Portraits of Wildflowers

Perspectives on Nature Photography

Poverty weed fluff

with 10 comments

Click for greater size and clarity.

And here’s a still later stage in the life of poverty weed, Baccharis neglecta, when the tufts of the previous picture have given way to seed-bearing fluff that gets dispersed by the wind. Notice the little “stars” that identify this species as a member of the sunflower family, even if poverty weed’s flowers look nothing like common sunflowers or any of the many other yellow daisies in the family.

Note also that this is an example of what biologists have called convergent evolution, in which two unrelated* plants or animals develop a similar feature. Without having to go outside central Texas, I can point to Clematis drummondii and Asclepias asperula as examples from the buttercup family and the milkweed family, respectively, that likewise produce seed-bearing fluff.

It was on October 27th that I converged with the Bull Creek Preserve in northwest Austin to produce this picture.


* except insofar as all living things on earth are believed to have evolved from a common source

© 2012 Steven Schwartzman

Written by Steve Schwartzman

November 8, 2012 at 6:17 AM

10 Responses

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  1. I was surprised to see those star-shaped “fluff-holders” and never would have expected the sunflower relationship. What is that part of the plant called? Is “sepal” the right word for the little stars?


    November 8, 2012 at 8:02 AM

    • I believe that part is called the receptacle. You may want to check out this brief introduction to the sunflower family, also known as the Asteraceae or sunflower family. I think just about everyone is surprised to find that a plant like poverty weed belongs to this family, but in addition to the presence of a receptacle, a feature I’ve seen in the remains of so many daisy-type wildflowers in Austin, there’s the fluff that characterizes the seed heads of dandelions and other flowers that do more closely resemble sunflowers.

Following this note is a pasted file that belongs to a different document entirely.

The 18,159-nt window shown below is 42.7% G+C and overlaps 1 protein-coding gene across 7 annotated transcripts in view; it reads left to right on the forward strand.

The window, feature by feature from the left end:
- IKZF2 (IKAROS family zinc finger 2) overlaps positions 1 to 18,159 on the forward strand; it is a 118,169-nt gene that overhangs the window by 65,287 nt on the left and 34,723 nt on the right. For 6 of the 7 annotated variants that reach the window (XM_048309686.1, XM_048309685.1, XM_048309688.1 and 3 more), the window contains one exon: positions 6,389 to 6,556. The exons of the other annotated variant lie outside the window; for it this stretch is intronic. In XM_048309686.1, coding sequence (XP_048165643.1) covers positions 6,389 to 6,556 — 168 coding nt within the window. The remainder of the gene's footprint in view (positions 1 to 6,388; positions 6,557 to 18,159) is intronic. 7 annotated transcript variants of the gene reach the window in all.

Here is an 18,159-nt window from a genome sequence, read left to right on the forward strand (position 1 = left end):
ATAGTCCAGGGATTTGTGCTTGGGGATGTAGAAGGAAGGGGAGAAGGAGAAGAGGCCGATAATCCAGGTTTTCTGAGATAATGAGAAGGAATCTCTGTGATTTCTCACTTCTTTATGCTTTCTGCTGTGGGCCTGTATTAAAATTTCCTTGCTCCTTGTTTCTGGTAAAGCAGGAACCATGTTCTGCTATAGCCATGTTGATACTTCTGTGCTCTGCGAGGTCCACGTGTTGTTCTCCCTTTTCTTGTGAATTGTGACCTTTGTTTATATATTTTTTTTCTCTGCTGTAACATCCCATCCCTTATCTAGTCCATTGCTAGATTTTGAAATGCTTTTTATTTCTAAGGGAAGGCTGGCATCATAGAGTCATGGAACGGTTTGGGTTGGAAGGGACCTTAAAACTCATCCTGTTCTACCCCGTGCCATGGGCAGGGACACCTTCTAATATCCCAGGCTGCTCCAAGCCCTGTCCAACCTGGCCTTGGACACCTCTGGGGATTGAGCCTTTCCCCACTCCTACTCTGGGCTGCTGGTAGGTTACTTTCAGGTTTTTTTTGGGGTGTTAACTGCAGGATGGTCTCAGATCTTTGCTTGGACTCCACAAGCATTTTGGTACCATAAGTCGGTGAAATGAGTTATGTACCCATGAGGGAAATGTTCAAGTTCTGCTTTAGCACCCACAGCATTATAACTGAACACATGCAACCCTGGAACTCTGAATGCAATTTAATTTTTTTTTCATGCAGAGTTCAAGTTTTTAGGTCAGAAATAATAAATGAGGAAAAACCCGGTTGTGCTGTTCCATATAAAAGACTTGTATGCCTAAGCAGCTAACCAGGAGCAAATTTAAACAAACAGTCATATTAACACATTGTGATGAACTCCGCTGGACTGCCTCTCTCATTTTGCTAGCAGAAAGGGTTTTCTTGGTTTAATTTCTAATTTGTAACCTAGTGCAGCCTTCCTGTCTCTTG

The sunflower family is so large and diverse that botanists have divided it up into tribes. Baccharis is in the Astereae tribe, which includes camphorweed, gumweed, goldenrod, and asters, among other wildflowers found in Texas.

      Steve Schwartzman

      November 8, 2012 at 8:26 AM

  2. I love these series, showing the plant in all its guises. Like shoreacres, I would never have suspected that this is part of the sunflower family. I love the concept of “convergent evolution.” There’s a natural poetry in that, isn’t there?

    Susan Scheid

    November 8, 2012 at 9:52 AM

    • Yes, there is, and I like your phrase “natural poetry.” Thanks for letting me know that you like the miniseries of plants in their various stages. I just came back from three hours of photographing, and even though I have a zillion pictures of poverty weed, I took more. Whether I’ll use any of them here this year remains to be seen.

      Steve Schwartzman

      November 8, 2012 at 12:47 PM

  3. Great disperser of seeds- this plant. Nice photo.


    November 8, 2012 at 3:40 PM

    • It is a great disperser of seeds. I was alongside some of these plants this morning and saw seed-bearing fluff all over the place, including on me.

      Steve Schwartzman

      November 8, 2012 at 3:52 PM

  4. That’s such a beautiful photo, even if it is a weed. 🙂


    November 8, 2012 at 7:32 PM

    • Well, just because farmers and ranchers gave it a name with weed in it doesn’t make it one. It’s a lovely, delicate bush that becomes especially attractive for a month or two in the fall, as you noted about today’s photograph. By the way, there are several dozen native plants in central Texas that have weed in their common name, and I have appealing photographs of all of them.

      Steve Schwartzman

      November 8, 2012 at 8:29 PM

  5. […] The wind was sometimes brisk that morning, and it kept blowing plumed seeds from many nearby poverty weed bushes onto various other kinds of plants, including this one. Ah, […]

  6. […] in these pages of poverty weed, Baccharis neglecta, have highlighted the flowers and tufts and fluff that grace our central Texas autumns. Now, with the last picture and this one, both from the […]

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